Though Mohardt was cleared in that scandal, he later admitted to playing for Racine in an exhibition game against Lambeau's Packers on Dec. 4, 1921, in Milwaukee. Though the investigation didn't lead to Mohardt's admission until February 1922, local papers in Wisconsin reported openly on his performance in the days after the game: "Johnny Mohardt, late of Notre Dame, made his first professional appearance." As a senior, Mohardt's football career had ended by that point, but the university suspended him from playing baseball the following spring. A science major, he went on to graduate on schedule and enroll in medical school. But in order to pay for it, he needed to earn some money first, so he turned pro in both baseball and football. His football career lasted from 1921-26, during which time he suited up for the NFL's Chicago Cardinals, Racine Legion and Chicago Bears, as well as the Dayton Triangles of the American Professional Football Association and the Chicago Bulls of the American Football League. Alongside the 27-year-old Mohardt in that 1925 Bears backfield was a 22-year-old Red Grange, both of them playing under the papa Bear, George Halas.
Mohardt's baseball career, however, lasted just five games. Courted by the Pirates, Indians, Reds, Cubs and Cardinals, he signed with the Tigers on Feb. 6, 1922, after player/manager Ty Cobb assured Mohardt that he'd be able to leave the team in the fall in time to begin medical school. A feature with the headline "Mohart student as well as athlete" in the Sporting News on March 16, 1922, described "the flash of Notre Dame" as having "all the prospects in the world, and that he is likely to add professional baseball honors to the list of his achievements." Record-keeping back then wasn't nearly the science it is today, so the article lists Mohardt's accomplishments in general terms:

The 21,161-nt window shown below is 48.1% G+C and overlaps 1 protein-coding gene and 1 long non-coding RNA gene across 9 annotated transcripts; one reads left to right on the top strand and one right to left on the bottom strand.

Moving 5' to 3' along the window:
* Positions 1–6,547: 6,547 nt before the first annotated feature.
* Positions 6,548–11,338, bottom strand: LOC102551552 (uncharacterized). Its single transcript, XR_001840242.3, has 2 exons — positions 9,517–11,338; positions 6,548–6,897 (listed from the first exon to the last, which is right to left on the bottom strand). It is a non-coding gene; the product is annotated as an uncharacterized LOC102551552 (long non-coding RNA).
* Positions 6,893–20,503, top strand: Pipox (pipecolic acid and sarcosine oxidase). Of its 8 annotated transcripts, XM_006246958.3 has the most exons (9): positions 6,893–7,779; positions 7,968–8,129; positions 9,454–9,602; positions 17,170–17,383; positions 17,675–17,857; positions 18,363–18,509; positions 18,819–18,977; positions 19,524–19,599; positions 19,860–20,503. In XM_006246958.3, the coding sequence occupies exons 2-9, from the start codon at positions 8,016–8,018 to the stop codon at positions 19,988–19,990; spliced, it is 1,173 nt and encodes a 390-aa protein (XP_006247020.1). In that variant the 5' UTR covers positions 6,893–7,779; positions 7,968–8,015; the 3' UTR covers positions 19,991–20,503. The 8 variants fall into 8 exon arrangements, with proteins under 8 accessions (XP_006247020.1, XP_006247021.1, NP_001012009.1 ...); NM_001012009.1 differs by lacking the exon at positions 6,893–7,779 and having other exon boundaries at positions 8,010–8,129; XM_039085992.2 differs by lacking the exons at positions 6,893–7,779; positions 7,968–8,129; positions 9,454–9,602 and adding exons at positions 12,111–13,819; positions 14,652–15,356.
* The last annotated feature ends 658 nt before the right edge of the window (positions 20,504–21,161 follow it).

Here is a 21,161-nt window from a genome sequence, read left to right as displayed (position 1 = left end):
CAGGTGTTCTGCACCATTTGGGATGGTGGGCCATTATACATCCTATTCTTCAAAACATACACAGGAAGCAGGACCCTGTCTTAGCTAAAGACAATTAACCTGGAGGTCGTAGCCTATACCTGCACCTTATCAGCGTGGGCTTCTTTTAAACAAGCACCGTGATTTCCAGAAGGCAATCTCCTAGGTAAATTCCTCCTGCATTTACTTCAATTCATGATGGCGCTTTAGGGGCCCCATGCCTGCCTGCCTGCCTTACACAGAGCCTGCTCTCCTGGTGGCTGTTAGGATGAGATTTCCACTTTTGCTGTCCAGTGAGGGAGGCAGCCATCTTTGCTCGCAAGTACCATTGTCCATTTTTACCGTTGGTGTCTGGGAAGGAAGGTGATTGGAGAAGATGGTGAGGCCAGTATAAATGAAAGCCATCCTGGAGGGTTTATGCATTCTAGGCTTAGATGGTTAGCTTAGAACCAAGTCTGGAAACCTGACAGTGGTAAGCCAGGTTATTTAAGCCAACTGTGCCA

"Johnny sports baseball, football and track insignia, earned while a student in South Bend. He has registered fast time in the sprints; he has won fame in the gridiron and he has batted for something like .330 for his years in college. But it is also said that when Mohardt entered Notre Dame he assumed one of the stiffest academic courses available and he leaves the institution with a ranking of something above 90 per cent."
Mohardt made Cobb's squad out of spring training and made his Major League debut in the Tigers' third game, on April 15 at Cleveland, drawing a walk in a pinch-hitting appearance for center fielder Ira Flagstead. After scoring a run, Mohardt finished the game in center. The next day, at Chicago's Comiskey Park (where the Bulls played their home games four years later), Mohardt was sent into the game as a defensive replacement for first baseman Lu Blue, but never came to the plate.